if ( !res ) {
  return 1;
}

DEVINST DevInst = GetDrivesDevInstByDeviceNumber(DeviceNumber,
                  DriveType, szDosDeviceName);
if ( ! DevInst ) {
  return 1;
}

Depending on the volume's drive type and the DOS device name, it then enumerates either all disks, floppies, or CD-ROMs, using the setup API. The device numbers of the drives are matched with the device number mentioned above in order to get the device instance of the correct drive:

//---------------------------------------------------------
DEVINST GetDrivesDevInstByDeviceNumber(long DeviceNumber,
          UINT DriveType, char* szDosDeviceName)
{
  bool IsFloppy = (strstr(szDosDeviceName,
       "\\Floppy") != NULL); // is there a better way?

  GUID* guid;

  switch (DriveType) {
  case DRIVE_REMOVABLE:
    if ( IsFloppy ) {
      guid = (GUID*)&GUID_DEVINTERFACE_FLOPPY;
    } else {
      guid = (GUID*)&GUID_DEVINTERFACE_DISK;
    }
    break;
  case DRIVE_FIXED:
    guid = (GUID*)&GUID_DEVINTERFACE_DISK;
    break;
  case DRIVE_CDROM:
    guid = (GUID*)&GUID_DEVINTERFACE_CDROM;
    break;
  default:
    return 0;
  }

  // Get device interface info set handle
  // for all devices attached to system
  HDEVINFO hDevInfo = SetupDiGetClassDevs(guid, NULL, NULL,
                    DIGCF_PRESENT | DIGCF_DEVICEINTERFACE);

  if ( hDevInfo == INVALID_HANDLE_VALUE )  {
    return 0;
  }

  // Retrieve a context structure for a device interface
  // of a device information set.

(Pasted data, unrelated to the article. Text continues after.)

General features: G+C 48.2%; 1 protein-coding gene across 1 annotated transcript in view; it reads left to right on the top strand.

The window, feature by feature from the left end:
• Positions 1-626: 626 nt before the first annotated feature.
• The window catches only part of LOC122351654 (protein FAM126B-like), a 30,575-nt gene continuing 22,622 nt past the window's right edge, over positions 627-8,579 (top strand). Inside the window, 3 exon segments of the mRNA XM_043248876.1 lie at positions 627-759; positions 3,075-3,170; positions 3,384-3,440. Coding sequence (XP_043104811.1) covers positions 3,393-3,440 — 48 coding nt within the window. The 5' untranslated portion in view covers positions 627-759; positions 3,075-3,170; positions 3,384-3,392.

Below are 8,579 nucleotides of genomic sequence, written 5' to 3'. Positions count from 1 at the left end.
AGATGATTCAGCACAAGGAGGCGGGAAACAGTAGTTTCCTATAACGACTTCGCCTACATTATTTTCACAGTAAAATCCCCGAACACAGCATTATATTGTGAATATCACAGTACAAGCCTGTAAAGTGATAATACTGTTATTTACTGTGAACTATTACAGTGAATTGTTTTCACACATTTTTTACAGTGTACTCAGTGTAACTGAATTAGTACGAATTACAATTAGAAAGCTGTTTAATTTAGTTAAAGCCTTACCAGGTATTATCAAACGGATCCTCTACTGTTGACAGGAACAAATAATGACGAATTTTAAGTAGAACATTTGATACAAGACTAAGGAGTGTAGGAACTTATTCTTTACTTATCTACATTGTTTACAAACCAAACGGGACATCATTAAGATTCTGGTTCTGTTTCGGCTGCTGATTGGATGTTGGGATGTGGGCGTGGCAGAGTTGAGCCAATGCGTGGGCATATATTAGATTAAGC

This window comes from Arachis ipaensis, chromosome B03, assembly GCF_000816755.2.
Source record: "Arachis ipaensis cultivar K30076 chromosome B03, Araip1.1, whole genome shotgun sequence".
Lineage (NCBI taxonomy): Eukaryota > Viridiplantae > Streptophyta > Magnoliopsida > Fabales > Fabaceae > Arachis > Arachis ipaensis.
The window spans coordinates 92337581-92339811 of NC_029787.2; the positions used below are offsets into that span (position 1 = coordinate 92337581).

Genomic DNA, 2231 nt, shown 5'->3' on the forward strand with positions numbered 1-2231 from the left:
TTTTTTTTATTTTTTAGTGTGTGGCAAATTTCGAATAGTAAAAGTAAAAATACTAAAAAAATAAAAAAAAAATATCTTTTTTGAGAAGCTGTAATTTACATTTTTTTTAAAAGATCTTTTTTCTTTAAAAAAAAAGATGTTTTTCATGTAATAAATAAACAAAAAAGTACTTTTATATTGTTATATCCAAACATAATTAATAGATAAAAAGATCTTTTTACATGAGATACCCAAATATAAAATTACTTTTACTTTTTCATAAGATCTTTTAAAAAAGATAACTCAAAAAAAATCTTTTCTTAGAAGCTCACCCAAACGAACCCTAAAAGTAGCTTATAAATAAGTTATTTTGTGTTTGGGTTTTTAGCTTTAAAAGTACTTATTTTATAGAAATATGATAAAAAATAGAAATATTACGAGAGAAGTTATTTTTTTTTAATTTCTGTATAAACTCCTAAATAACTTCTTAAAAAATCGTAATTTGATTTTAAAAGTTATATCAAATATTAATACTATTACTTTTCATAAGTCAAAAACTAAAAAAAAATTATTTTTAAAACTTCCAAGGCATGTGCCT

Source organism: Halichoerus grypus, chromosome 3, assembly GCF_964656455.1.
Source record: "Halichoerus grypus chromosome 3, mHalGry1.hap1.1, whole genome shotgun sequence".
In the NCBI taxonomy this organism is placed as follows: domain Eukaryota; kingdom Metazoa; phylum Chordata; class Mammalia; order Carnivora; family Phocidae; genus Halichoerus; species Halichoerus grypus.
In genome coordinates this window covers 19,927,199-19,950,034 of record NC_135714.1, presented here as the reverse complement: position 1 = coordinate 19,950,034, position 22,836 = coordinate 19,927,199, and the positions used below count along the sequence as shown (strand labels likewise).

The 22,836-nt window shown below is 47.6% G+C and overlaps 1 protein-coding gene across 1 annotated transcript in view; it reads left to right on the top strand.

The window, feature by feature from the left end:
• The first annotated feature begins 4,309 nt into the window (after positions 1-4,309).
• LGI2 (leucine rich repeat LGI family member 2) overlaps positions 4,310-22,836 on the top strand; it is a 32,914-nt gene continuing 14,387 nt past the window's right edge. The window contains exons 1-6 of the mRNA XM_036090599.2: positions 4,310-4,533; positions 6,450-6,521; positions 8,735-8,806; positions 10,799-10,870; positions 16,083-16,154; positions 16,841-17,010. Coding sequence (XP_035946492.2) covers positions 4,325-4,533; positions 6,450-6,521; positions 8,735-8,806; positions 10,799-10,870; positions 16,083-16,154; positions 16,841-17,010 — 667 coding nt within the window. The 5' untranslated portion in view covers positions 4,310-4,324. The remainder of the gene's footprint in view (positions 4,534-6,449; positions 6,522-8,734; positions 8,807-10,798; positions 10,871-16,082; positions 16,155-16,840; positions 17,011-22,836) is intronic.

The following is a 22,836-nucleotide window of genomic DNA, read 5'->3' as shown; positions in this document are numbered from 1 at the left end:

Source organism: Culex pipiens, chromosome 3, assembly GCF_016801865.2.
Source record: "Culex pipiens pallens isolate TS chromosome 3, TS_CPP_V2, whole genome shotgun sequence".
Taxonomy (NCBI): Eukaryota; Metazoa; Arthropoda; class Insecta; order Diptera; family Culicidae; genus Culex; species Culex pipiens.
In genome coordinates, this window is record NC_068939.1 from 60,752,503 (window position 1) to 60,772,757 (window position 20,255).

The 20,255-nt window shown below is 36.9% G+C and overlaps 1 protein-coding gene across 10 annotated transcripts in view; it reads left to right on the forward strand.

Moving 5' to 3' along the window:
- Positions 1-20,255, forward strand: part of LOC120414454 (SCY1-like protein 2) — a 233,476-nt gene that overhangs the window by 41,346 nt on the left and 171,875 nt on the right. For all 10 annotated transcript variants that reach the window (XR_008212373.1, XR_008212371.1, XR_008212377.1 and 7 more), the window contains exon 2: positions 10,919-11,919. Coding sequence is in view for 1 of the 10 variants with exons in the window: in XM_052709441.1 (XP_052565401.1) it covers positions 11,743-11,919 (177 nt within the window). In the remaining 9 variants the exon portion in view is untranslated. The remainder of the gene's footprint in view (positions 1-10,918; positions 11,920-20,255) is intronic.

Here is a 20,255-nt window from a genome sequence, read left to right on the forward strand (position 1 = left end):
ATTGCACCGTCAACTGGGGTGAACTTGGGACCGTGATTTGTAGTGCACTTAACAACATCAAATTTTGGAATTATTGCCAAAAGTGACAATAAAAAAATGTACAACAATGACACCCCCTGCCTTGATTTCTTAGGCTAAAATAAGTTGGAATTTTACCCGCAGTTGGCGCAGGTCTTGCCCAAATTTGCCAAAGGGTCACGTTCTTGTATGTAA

DWORD dwIndex = 0;
  BOOL bRet = FALSE;

  BYTE Buf[1024];
  PSP_DEVICE_INTERFACE_DETAIL_DATA pspdidd =
     (PSP_DEVICE_INTERFACE_DETAIL_DATA)Buf;
  SP_DEVICE_INTERFACE_DATA         spdid;
  SP_DEVINFO_DATA                  spdd;
  DWORD                            dwSize;

  spdid.cbSize = sizeof(spdid);

  while ( true )  {
    bRet = SetupDiEnumDeviceInterfaces(hDevInfo, NULL,
           guid, dwIndex, &spdid);
    if ( !bRet ) {
      break;
    }

    dwSize = 0;
    SetupDiGetDeviceInterfaceDetail(hDevInfo,
      &spdid, NULL, 0, &dwSize, NULL);

    if ( dwSize!=0 && dwSize<=sizeof(Buf) ) {
      pspdidd->cbSize = sizeof(*pspdidd); // 5 Bytes!

      ZeroMemory((PVOID)&spdd, sizeof(spdd));
      spdd.cbSize = sizeof(spdd);

      long res =
        SetupDiGetDeviceInterfaceDetail(hDevInfo, &
                                        spdid, pspdidd,
                                        dwSize, &dwSize,
                                        &spdd);
      if ( res ) {
        HANDLE hDrive = CreateFile(pspdidd->DevicePath,0,
                      FILE_SHARE_READ | FILE_SHARE_WRITE,
                      NULL, OPEN_EXISTING, 0, NULL);
        if ( hDrive != INVALID_HANDLE_VALUE ) {
          STORAGE_DEVICE_NUMBER sdn;
          DWORD dwBytesReturned = 0;
          res = DeviceIoControl(hDrive,
                        IOCTL_STORAGE_GET_DEVICE_NUMBER,
                        NULL, 0, &sdn, sizeof(sdn),
                        &dwBytesReturned, NULL);
          if ( res ) {
            if ( DeviceNumber == (long)sdn.DeviceNumber ) {
              CloseHandle(hDrive);
              SetupDiDestroyDeviceInfoList(hDevInfo);
              return spdd.DevInst;
            }
          }
          CloseHandle(hDrive);
        }
      }
    }
    dwIndex++;
  }

  SetupDiDestroyDeviceInfoList(hDevInfo);

  return 0;
}
//---------------------------------------------------------

The parent device of the disk, floppy, or CD-ROM is the USB device to eject. CM_Request_Device_Eject shall be used for devices which have the SurpriseRemovalOK flag only. Otherwise, CM_Query_And_Remove_SubTree shall be used. See MSDN here and here.